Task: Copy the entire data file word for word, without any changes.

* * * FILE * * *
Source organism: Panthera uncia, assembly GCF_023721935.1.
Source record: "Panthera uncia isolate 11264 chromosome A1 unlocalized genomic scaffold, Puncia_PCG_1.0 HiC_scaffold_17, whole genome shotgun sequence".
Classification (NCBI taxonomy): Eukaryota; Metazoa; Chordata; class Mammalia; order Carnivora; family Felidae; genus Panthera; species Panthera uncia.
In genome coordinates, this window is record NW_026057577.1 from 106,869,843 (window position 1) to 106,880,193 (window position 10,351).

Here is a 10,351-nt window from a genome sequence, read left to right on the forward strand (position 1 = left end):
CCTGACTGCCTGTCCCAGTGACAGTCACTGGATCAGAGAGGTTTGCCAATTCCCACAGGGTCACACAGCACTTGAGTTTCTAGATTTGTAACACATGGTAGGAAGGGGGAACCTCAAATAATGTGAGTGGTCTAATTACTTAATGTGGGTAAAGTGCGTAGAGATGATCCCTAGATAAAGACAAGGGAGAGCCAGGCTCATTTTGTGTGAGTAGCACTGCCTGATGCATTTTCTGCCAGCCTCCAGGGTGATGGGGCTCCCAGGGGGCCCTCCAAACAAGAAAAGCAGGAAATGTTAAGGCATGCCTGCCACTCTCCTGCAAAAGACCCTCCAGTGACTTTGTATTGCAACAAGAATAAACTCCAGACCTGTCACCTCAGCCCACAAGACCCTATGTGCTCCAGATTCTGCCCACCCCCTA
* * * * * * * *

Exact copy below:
Source organism: Panthera uncia, assembly GCF_023721935.1.
Source record: "Panthera uncia isolate 11264 chromosome A1 unlocalized genomic scaffold, Puncia_PCG_1.0 HiC_scaffold_17, whole genome shotgun sequence".
Classification (NCBI taxonomy): Eukaryota; Metazoa; Chordata; class Mammalia; order Carnivora; family Felidae; genus Panthera; species Panthera uncia.
In genome coordinates, this window is record NW_026057577.1 from 106,869,843 (window position 1) to 106,880,193 (window position 10,351).

Here is a 10,351-nt window from a genome sequence, read left to right on the forward strand (position 1 = left end):
CCTGACTGCCTGTCCCAGTGACAGTCACTGGATCAGAGAGGTTTGCCAATTCCCACAGGGTCACACAGCACTTGAGTTTCTAGATTTGTAACACATGGTAGGAAGGGGGAACCTCAAATAATGTGAGTGGTCTAATTACTTAATGTGGGTAAAGTGCGTAGAGATGATCCCTAGATAAAGACAAGGGAGAGCCAGGCTCATTTTGTGTGAGTAGCACTGCCTGATGCATTTTCTGCCAGCCTCCAGGGTGATGGGGCTCCCAGGGGGCCCTCCAAACAAGAAAAGCAGGAAATGTTAAGGCATGCCTGCCACTCTCCTGCAAAAGACCCTCCAGTGACTTTGTATTGCAACAAGAATAAACTCCAGACCTGTCACCTCAGCCCACAAGACCCTATGTGCTCCAGATTCTGCCCACCCCCTA